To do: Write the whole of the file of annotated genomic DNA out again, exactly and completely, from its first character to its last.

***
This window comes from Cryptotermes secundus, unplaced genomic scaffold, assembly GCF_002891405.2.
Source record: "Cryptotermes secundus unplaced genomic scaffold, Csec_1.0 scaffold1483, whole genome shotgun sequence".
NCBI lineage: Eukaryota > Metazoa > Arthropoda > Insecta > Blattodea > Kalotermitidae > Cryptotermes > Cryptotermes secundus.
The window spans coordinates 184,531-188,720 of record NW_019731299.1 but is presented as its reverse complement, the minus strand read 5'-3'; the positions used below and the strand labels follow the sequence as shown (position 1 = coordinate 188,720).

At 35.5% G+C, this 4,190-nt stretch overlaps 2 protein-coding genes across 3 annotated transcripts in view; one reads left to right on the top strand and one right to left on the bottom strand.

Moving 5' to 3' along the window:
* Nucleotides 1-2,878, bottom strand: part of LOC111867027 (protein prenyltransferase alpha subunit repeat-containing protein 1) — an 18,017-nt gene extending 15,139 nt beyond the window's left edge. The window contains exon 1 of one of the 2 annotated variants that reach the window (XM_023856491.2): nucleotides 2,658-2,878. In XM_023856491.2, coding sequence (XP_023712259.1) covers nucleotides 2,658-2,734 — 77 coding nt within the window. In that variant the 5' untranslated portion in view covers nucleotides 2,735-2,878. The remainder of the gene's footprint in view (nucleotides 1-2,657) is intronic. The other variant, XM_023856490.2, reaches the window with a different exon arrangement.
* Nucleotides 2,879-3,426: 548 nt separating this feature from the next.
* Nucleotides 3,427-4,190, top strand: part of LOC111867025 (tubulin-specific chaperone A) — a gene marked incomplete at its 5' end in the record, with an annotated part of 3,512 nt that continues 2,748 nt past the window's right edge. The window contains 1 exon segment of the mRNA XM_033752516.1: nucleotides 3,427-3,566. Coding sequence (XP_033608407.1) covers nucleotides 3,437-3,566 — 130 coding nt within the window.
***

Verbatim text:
This window comes from Cryptotermes secundus, unplaced genomic scaffold, assembly GCF_002891405.2.
Source record: "Cryptotermes secundus unplaced genomic scaffold, Csec_1.0 scaffold1483, whole genome shotgun sequence".
NCBI lineage: Eukaryota > Metazoa > Arthropoda > Insecta > Blattodea > Kalotermitidae > Cryptotermes > Cryptotermes secundus.
The window spans coordinates 184,531-188,720 of record NW_019731299.1 but is presented as its reverse complement, the minus strand read 5'-3'; the positions used below and the strand labels follow the sequence as shown (position 1 = coordinate 188,720).

At 35.5% G+C, this 4,190-nt stretch overlaps 2 protein-coding genes across 3 annotated transcripts in view; one reads left to right on the top strand and one right to left on the bottom strand.

Moving 5' to 3' along the window:
* Nucleotides 1-2,878, bottom strand: part of LOC111867027 (protein prenyltransferase alpha subunit repeat-containing protein 1) — an 18,017-nt gene extending 15,139 nt beyond the window's left edge. The window contains exon 1 of one of the 2 annotated variants that reach the window (XM_023856491.2): nucleotides 2,658-2,878. In XM_023856491.2, coding sequence (XP_023712259.1) covers nucleotides 2,658-2,734 — 77 coding nt within the window. In that variant the 5' untranslated portion in view covers nucleotides 2,735-2,878. The remainder of the gene's footprint in view (nucleotides 1-2,657) is intronic. The other variant, XM_023856490.2, reaches the window with a different exon arrangement.
* Nucleotides 2,879-3,426: 548 nt separating this feature from the next.
* Nucleotides 3,427-4,190, top strand: part of LOC111867025 (tubulin-specific chaperone A) — a gene marked incomplete at its 5' end in the record, with an annotated part of 3,512 nt that continues 2,748 nt past the window's right edge. The window contains 1 exon segment of the mRNA XM_033752516.1: nucleotides 3,427-3,566. Coding sequence (XP_033608407.1) covers nucleotides 3,437-3,566 — 130 coding nt within the window.